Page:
High-speed online storage where data is stored in virtualized

High-speed
networks and ubiquitous Internet access become available to users for
access anywhere at any time. Cloud computing is a concept that treats
the resources on the Internet as a unified entity, a cloud. Cloud
storage is
a model of networked online
storage where
data is stored in virtualized pools of storage which are generally
hosted by third parties. Hosting companies
operate large data centers, and people who require their data to be
hosted buy or lease storage capacity from them.
The data
center 
operators,
in the background, virtualize the
resources according to the requirements of the customer and expose
them as storage pools, which the customers can themselves use to
store files or data objects. Physically, the resource may span across
multiple servers.
Data
robustness is a major requirement for storage systems. There have
been many proposals of storing data over storage servers. One way to
provide data robustness is to replicate a message such that each
storage server stores a copy of the message. A decentralized erasure
code is suitable for use in a distributed storage system.
KEY
WORDS: decentralized, erasure code, internet access, cloud storage,
data robustness.

INTRODUCTION

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Designing
a cloud storage system for robustness, confidentiality and
functionality. The proxy re-encryption scheme supports encoding
operations over encrypted messages as well as forwarding operations
over encoded and encrypted messages. To provide data robustness is to
replicate a message such that each Storage server stores a copy of
the message. It is very robust because the message can be retrieved
as long as one storage server survives.
The
number of failure servers is under the tolerance threshold of the
erasure code, the message can be recovered from the code word symbols
stored in the available storage servers by the decoding process. This
provides a tradeoff between the storage size and the tolerance
threshold of failure servers.
A
decentralized erasure code is an erasure code that independently
computes each code word symbol for a message. A decentralized erasure
code is suitable for use in a distributed storage system.
A
storage server failure is modeled as an erasure error of the stored
code word symbol.
We
construct a secure cloud storage system that supports the function of
secure data forwarding by using a threshold proxy re-encryption
scheme.
The
encryption scheme supports decentralized erasure codes over encrypted
messages and forwarding operations over encrypted and encoded
messages.
Our
system is highly distributed where storage servers independently
encode and forward messages and key servers independently perform
partial decryption.

LITERATURE
SURVEY

1.
We
consider the problem of constructing an erasure code for storage over
a network when the data sources are distributed.
Specifically, we assume that there are n
storage
nodes with limited memory and k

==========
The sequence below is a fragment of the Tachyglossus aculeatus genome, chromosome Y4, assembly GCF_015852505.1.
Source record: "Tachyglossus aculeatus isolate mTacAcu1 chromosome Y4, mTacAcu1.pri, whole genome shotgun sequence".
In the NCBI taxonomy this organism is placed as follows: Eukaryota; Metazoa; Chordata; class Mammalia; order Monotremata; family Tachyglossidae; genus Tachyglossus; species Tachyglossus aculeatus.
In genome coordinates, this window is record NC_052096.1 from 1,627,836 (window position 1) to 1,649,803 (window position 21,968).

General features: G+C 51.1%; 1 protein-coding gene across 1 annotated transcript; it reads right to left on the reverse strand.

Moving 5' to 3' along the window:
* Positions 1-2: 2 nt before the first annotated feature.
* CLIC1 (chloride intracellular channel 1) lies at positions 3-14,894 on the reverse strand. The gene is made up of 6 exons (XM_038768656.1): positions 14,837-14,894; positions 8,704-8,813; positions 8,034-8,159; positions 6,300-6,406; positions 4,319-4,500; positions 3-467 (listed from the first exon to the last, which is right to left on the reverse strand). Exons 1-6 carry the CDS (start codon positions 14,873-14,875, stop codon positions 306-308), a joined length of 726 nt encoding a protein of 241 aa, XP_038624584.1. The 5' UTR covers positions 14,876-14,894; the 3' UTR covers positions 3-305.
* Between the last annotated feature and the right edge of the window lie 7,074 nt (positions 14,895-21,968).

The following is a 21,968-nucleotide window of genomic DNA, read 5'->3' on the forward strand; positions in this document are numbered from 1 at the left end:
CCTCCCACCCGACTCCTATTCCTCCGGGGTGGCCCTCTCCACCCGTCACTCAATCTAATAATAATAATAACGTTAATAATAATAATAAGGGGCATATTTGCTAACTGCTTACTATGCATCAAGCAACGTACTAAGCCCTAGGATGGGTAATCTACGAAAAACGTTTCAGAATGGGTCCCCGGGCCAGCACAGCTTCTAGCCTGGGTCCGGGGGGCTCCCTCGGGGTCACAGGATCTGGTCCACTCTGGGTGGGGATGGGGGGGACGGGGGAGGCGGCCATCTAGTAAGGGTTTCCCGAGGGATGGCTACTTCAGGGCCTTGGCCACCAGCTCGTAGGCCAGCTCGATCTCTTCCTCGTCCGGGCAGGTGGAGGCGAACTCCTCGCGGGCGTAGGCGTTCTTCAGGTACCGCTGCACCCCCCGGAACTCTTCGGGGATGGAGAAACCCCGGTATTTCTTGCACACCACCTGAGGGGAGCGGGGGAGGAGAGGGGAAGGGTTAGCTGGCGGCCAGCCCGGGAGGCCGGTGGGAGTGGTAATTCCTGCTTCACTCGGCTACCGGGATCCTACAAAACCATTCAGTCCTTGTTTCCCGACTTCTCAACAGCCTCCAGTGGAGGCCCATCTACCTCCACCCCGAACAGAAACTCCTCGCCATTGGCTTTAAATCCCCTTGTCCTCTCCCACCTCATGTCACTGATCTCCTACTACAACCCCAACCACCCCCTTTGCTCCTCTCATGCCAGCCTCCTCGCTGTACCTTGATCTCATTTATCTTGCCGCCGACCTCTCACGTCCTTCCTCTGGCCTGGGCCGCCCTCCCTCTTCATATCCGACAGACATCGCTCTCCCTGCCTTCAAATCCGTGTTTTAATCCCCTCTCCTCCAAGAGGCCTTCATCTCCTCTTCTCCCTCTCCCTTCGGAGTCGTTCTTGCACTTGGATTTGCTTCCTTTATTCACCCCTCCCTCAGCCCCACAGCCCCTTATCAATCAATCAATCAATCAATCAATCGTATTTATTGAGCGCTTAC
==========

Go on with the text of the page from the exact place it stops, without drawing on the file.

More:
< n sources generating the data. We want a data collector, who can appear anywhere in the network, to query any k storage nodes and be able to retrieve the data. We introduce Decentralized Erasure Codes, which are linear codes with a specific randomized structure inspired by network coding on random bipartite graphs. We show that decentralized erasure codes are optimally sparse, and lead to reduced communication, storage and computation cost over random linear coding. 2. Plutus is a cryptographic storage system that enables secure file sharing without placing much trust on the file servers. In particular, it makes novel use of cryptographic primitives to protect and share files. Plutus features highly scalable key management while allowing individual users to retain direct control over who gets access to their files. We explain the mechanisms in Plutus to reduce the number of cryptographic keys exchanged between users by using file groups, distinguish file read and write access, handle user revocation efficiently, and allow an untrusted server to authorize file writes. We have built a prototype of Plutus on OpenAFS. Measurements of this prototype show that Plutus achieves strong security with overhead comparable to systems that encrypt all network traffic. 3. Availability is a storage system property that is both highly desired and yet minimally engineered. While many systems provide mechanisms to improve availability– such as redundancy and failure recovery – how to best configure these mechanisms is typically left to the system manager. Unfortunately, few individuals have the skills to properly manage the trade-offs involved, let alone the time to adapt these decisions to changing conditions. Instead, most systems are configured statically and with only a cursory understanding of how the configuration will impact overall performance or availability. While this issue can be problematic even for individual storage arrays, it becomes increasingly important as systems are distributed – and absolutely critical for the wide area peer-to-peer storage infrastructures being explored. This paper describes the motivation, architecture and implementation for a new peer-to-peer storage system, called Total Recall that automates the task of availability management. In particular, the Total Recall system automatically measures and estimates the availability of its constituent host components, predicts their future availability based on past behavior, calculates the appropriate redundancy mechanisms and repair policies, and delivers user-specified availability while maximizing efficiency. 4. This paper sketches the design of PAST, a large-scale, Internet-based, global storage utility that provides scalability, high availability, persistence and security. PAST is a peer-to-peer Internet application and is entirely self or gaining. PAST nodes serve as access points for clients, participate in the routing of client requests, and contribute storage to the system. Nodes are not trusted, they may join the system at any time and may silently leave the system without warning. Yet, the system is able to provide strong assurances, efficient storage access, load balancing and scalability. 5. Storage outsourcing is a rising trend which prompts a number of interesting security issues, many of which have been extensively investigated in the past. However, Provable Data Possession (PDP) is a topic that has only recently appeared in the research literature. The main issue is how to frequently, efficiently and securely verify that a storage server is faithfully storing its client's (potentially very large) outsourced data. The storage server is assumed to be untrusted in terms of both security and reliability. (In other words, it might maliciously or accidentally erase hosted data; it might also relegate it to slow or off-line storage.) The problem is exacerbated by the client being a small computing device with limited resources. Prior work has addressed this problem using either public key cryptography or requiring the client to outsource its data in encrypted form. In this paper, we construct a highly efficient and provably secure PDP technique based entirely on symmetric key cryptography, while not requiring any bulk encryption. RELATED WORK 1. EXISTING WORK In Existing System we use a straightforward integration method. In straightforward integration method Storing data in a third party's cloud system causes serious concern on data confidentiality. In order to provide strong confidentiality for messages in storage servers, a user can encrypt messages by a cryptographic method before applying an erasure code method to encode and store messages. When he wants to use a message, he needs to retrieve the Code word symbols from storage servers, decode them, and then decrypt them by using cryptographic keys. General encryption schemes protect data confidentiality, but also limit the functionality of the storage system because a few operations are supported over encrypted data. A decentralized architecture for storage systems offers good scalability, because a storage server can join or leave without control of a central authority. DISADVANTAGE: The user can perform more computation and communication traffic between the user and storage servers is high. The user has to manage his cryptographic keys otherwise the security has to be broken. The data storing and retrieving, it is hard for storage servers to directly support other functions. PROPOSED SYSTEM In our proposed system we address the problem of forwarding data to another user by storage servers directly under the command of the data owner. We consider the system model that consists of distributed storage servers and key servers. Since storing cryptographic keys in a single device is risky, a user distributes his cryptographic key to key servers that shall perform cryptographic functions on behalf of the user. These key servers are highly protected by security mechanisms. Here Storage system has allocates by different data container. Once owner uploads the data with AES encryption mechanism, system again takes the data and makes Secure Data segregation process. All the data pieces will be save in different location in cloud storage. Here public distributor monitors all the data and corresponding positions where it is saved. When a proper client asking the data, cloud system will provide the data in reversible manner. So our system will prevent our data from both Inside and Outside attackers. ADVANTAGE Tight integration of encoding, encryption, and forwarding makes the storage system efficiently meet the requirements of data robustness, data confidentiality, and data forwarding. The storage servers independently perform encoding and re-encryption process and the key servers independently perform partial decryption process. More flexible adjustment between the number of storage servers and robustness. CONCLUSION Erasure codes are promising for improving the reliability of the storage system due to its space efficiency compared to the replication methods. Traditional erasure codes split data into equalsized data blocks and encode strips in different data blocks. This brings heavy repairing traffic when clients read parts of the data, since most strips read for repairing are not in the expected blocks. This paper proposes a novel discrete data dividing method to completely avoid this problem. The key idea is to encode strips from the same data block. We could see that for repairing failed blocks, the strips to be read are either in the same data block with corrupted strips or from the encoded strips. Therefore, no data is wasted. We design and implement this data layout into a HDFS-like storage system. Experiments over a small-scale testbed shows that the proposed discrete data divided method avoids downloading data blocks that are not needed for clients during the repairing operations.